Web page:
In the first two weeks of the COVID-19 lock-down in Nigeria in March 2020, NHRC reported 18 cases of extrajudicial killings by Nigerian security forces. In the months that followed, more reports surfaced on the Nigerian twitter sphere – videos and images embedded in twitter threads – of members of the Nigerian security forces exercising excessive use of force, abuse of power and not adhering to rules of engagement.
Special Anti-Robbery Squad (SARS), an arm of the Nigerian Police created to fight violent crimes is often the culprit in these reports of kidnapping, murder, theft, rape, torture, unlawful arrests, humiliation, unlawful detention, extrajudicial killings and extortion of Nigerian citizens.
Chimamanda Adichie describes the unit as random, vicious and vilely extortionist. The unit has remained notorious over the years for stopping and searching civilians, looking for clues that indicate they are internet fraudsters. Such things as dreadlocks, iPhones, laptops, nice cars and tattoos are considered clues and are implicative. These civilians are then arrested and made to pay outrageous sums to bail themselves. Often, such civilians who are not able to bail themselves immediately are murdered in custody, and nobody is ever held responsible for these crimes.
In A Collection of Poetry and Reflections on the #ENDSARS Protest Curated by Jumoke Verissimo and James Yeku, Kọ́lá Túbọ̀sún reminds us of the Ezu River, the site of the discovery of floating bodies numbering about 35 had on 19th January 2013.
The Pobin Project was launched by Nigerian writer Kemi Falodun, to document the stories of victims from as far back as 1981, to serve as a data resource to aid in understanding the magnitude and devastating impact of police brutality in Nigeria.
In October 2020, young Nigerians, having had enough, took the call for an end to the vicious police unit to the streets, from Twitter – where the hashtag #EndSARS has amassed over 28 million tweets.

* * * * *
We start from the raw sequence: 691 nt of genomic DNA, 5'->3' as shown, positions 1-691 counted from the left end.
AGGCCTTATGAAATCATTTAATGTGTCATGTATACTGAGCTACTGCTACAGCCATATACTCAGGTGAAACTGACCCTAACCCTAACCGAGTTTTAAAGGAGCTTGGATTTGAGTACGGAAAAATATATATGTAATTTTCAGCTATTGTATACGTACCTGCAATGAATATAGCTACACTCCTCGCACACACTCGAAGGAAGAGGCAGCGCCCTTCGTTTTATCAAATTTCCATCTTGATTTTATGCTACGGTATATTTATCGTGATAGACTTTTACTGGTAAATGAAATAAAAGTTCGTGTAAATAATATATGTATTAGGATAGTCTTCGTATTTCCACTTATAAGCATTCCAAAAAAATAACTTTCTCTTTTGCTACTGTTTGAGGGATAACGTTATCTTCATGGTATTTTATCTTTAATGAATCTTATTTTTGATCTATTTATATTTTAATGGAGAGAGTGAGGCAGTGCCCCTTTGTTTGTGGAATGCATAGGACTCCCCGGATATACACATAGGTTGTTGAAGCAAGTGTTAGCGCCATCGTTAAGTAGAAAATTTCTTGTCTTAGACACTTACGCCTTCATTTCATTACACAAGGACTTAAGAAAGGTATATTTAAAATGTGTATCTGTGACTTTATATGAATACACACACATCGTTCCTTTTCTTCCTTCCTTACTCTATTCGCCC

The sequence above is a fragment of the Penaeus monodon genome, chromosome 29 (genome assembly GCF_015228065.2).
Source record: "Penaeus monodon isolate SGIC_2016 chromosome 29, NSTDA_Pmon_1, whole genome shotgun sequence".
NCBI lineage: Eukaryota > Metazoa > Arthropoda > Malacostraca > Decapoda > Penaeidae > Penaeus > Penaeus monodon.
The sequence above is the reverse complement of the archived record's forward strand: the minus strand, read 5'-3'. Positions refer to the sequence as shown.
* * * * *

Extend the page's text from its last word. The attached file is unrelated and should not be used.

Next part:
The #EndSARS protest was a nationwide decentralized peaceful movement against police brutality, with the youth and the young women of Feminist Coalition at the forefront, mobilizing medical aid and legal aid for protesters who were injured or arrested during the protests. In the poem Where I Come From, Chika Unigwe pays homage to the young women organizing, leading, pushing the protests in Nigeria.
The street protests were brought to an abrupt end on October 20th, when the Nigerian army opened fire on peaceful protesters at the Lekki Tollgate. The exact number of casualties isn’t known, as eyewitnesses reported that the army went away with some of the bodies. The events of 20.10.20 drew criticism from people around the world who condemned the shooting of peaceful protesters by the Nigerian government and the army.
In The address President Buhari could have given, Adichie gives a humane alternative to the apathetic speech given by the president days after the shooting.
The Women’s Prize Winner of all Winners, in an interview with Christiane Amanpour on PBS on Friday the 13th of November, noted that the government seems unable to fully understand that in a democratic system dissent is not treason, as in the aftermath of the protests, the Nigerian government has taken to arresting, seizing passports and blocking bank accounts belonging to protesters.
Chigozie Obioma, in a video posted to Instagram, urged Nigerians to remain questioning and unsatisfied with bad governance. He urged that make it a duty to expose corrupt practices in the society.